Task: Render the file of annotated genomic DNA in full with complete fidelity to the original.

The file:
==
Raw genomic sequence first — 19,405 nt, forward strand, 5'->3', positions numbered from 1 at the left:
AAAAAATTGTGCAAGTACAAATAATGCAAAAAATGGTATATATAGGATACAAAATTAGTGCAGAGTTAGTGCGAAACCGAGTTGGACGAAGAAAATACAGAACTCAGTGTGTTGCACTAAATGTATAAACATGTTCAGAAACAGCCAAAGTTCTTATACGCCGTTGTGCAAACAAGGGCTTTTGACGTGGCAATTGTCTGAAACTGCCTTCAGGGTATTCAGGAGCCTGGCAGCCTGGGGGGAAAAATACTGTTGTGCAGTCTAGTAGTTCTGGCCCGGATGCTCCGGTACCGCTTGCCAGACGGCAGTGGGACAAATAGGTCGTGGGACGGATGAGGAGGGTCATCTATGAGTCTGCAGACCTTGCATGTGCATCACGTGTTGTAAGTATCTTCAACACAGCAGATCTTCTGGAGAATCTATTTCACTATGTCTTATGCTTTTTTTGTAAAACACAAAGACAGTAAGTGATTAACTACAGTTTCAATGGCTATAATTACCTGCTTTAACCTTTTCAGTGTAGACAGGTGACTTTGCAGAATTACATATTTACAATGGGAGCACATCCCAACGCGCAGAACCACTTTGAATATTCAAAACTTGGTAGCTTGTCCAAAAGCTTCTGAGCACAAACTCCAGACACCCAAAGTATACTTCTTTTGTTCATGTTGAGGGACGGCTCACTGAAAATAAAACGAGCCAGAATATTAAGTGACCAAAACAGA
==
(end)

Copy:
Raw genomic sequence first — 19,405 nt, forward strand, 5'->3', positions numbered from 1 at the left:
AAAAAATTGTGCAAGTACAAATAATGCAAAAAATGGTATATATAGGATACAAAATTAGTGCAGAGTTAGTGCGAAACCGAGTTGGACGAAGAAAATACAGAACTCAGTGTGTTGCACTAAATGTATAAACATGTTCAGAAACAGCCAAAGTTCTTATACGCCGTTGTGCAAACAAGGGCTTTTGACGTGGCAATTGTCTGAAACTGCCTTCAGGGTATTCAGGAGCCTGGCAGCCTGGGGGGAAAAATACTGTTGTGCAGTCTAGTAGTTCTGGCCCGGATGCTCCGGTACCGCTTGCCAGACGGCAGTGGGACAAATAGGTCGTGGGACGGATGAGGAGGGTCATCTATGAGTCTGCAGACCTTGCATGTGCATCACGTGTTGTAAGTATCTTCAACACAGCAGATCTTCTGGAGAATCTATTTCACTATGTCTTATGCTTTTTTTGTAAAACACAAAGACAGTAAGTGATTAACTACAGTTTCAATGGCTATAATTACCTGCTTTAACCTTTTCAGTGTAGACAGGTGACTTTGCAGAATTACATATTTACAATGGGAGCACATCCCAACGCGCAGAACCACTTTGAATATTCAAAACTTGGTAGCTTGTCCAAAAGCTTCTGAGCACAAACTCCAGACACCCAAAGTATACTTCTTTTGTTCATGTTGAGGGACGGCTCACTGAAAATAAAACGAGCCAGAATATTAAGTGACCAAAACAGA